• Embodiments contemplate that Content Delivery Networks may host third party content for efficient (e.g., fast) delivery of static content, streaming media, and varying content services.
  • In the particular case of streaming media, embodiments contemplate that a content request from a client node may result in the selection of a surrogate that may be able to serve streaming content.
  • Embodiments contemplate one or more methods used by CDNs to perform content redirection (also known as Request Routing for purposes of explanation and not limitation). One or more embodiments may include using special DNS servers, application layer redirection, and/or content modification (URL rewriting) sometimes in combination. In addition, CDN Interconnection may enable content redirection to cross CDN boundaries.
  • From a media streaming client stand point, embodiments contemplate that the surrogate selection process may be transparent to the client application (except perhaps in one or more embodiments such as with HTTP redirection, where application redirection support may be used). The surrogate selection may occur at various points in time in the media streaming session establishment, perhaps, in one or more embodiments, depending on the request routing method used by the CDN (e.g. during the DNS request, or while fetching metadata). Moreover, in one or more embodiments, the surrogate may not be re-selected during the media session.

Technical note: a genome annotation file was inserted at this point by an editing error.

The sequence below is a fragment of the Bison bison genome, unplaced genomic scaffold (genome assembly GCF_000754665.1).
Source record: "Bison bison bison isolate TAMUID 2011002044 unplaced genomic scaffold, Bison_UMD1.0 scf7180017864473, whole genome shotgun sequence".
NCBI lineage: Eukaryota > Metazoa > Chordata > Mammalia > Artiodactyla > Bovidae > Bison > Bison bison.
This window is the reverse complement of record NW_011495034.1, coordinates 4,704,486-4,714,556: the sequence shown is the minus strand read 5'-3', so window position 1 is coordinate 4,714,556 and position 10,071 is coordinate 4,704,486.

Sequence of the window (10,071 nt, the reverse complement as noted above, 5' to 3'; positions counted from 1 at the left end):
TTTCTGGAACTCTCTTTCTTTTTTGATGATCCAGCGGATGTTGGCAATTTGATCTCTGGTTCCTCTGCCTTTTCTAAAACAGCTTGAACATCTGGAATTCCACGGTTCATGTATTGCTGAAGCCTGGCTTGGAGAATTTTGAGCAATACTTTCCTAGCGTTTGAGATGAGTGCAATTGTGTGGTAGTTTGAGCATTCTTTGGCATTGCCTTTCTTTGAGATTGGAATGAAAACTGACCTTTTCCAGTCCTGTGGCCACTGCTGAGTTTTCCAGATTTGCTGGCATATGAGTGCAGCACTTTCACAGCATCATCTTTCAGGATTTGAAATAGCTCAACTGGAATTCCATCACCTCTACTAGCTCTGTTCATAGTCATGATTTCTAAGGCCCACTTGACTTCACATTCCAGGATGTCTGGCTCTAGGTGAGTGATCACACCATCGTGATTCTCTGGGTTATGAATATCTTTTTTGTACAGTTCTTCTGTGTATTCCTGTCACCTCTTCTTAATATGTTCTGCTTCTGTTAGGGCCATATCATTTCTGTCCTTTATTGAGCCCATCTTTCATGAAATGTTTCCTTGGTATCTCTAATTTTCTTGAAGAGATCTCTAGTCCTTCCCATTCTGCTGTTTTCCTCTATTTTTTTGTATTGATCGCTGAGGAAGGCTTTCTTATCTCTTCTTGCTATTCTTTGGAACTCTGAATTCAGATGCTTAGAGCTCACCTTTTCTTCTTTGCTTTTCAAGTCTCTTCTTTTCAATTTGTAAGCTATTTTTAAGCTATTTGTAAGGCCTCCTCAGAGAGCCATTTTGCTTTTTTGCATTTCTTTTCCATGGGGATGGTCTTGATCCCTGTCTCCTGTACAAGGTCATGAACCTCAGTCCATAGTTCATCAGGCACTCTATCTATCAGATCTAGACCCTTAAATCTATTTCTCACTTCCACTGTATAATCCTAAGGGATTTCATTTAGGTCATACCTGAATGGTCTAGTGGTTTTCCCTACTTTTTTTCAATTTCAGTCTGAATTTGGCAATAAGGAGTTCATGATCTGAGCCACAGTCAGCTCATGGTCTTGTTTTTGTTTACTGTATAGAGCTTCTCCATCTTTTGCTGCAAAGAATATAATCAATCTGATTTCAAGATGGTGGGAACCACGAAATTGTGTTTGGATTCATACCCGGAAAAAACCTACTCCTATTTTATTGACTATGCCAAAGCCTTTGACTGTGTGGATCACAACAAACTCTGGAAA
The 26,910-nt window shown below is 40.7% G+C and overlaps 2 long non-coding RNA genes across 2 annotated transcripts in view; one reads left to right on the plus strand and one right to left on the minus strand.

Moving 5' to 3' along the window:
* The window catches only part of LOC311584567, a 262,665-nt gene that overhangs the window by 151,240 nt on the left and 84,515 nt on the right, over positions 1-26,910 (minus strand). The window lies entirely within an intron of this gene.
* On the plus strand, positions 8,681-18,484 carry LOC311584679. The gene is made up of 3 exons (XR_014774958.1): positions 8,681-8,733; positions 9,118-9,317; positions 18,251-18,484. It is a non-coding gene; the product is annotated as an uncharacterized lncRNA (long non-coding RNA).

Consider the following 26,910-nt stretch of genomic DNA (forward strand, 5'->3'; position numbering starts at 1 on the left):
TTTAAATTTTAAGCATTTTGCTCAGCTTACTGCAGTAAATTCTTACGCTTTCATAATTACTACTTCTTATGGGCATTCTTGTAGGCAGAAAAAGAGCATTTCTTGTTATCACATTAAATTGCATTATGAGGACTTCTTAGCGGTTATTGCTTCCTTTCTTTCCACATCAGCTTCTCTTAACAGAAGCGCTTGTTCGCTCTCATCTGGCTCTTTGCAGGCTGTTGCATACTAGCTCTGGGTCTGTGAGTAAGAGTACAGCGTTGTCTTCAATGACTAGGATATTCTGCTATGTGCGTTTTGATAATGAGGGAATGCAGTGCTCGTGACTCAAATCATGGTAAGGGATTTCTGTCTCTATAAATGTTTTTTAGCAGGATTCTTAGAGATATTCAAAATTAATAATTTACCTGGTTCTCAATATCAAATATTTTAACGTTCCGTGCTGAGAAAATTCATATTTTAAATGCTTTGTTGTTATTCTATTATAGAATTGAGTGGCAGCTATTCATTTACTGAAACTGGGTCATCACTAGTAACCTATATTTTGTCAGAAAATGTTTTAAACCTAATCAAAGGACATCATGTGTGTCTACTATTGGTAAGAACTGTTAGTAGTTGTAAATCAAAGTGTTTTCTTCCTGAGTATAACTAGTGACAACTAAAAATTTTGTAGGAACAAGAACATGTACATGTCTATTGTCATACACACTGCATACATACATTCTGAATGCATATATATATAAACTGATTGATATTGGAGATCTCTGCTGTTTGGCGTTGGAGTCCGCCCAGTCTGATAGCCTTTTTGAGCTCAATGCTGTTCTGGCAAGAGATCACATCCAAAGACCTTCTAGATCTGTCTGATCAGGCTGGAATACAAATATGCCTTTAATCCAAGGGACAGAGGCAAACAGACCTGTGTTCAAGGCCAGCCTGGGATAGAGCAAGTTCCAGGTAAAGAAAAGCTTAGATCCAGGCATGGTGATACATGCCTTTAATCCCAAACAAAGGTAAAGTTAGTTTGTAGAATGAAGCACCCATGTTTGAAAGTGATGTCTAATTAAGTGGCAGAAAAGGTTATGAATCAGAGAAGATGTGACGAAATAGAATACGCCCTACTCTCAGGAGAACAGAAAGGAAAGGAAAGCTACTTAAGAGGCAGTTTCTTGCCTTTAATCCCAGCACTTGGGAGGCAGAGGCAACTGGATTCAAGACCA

• FIG. 2 illustrates a diagram of an exemplary CDN Interconnection area contemplated by embodiments.
  • FIG. 3, FIG. 4, FIG. 5, and FIG. 6 illustrate one or more contemplated techniques for a streaming client to be redirected to a surrogate to download adaptive HTTP streaming segments.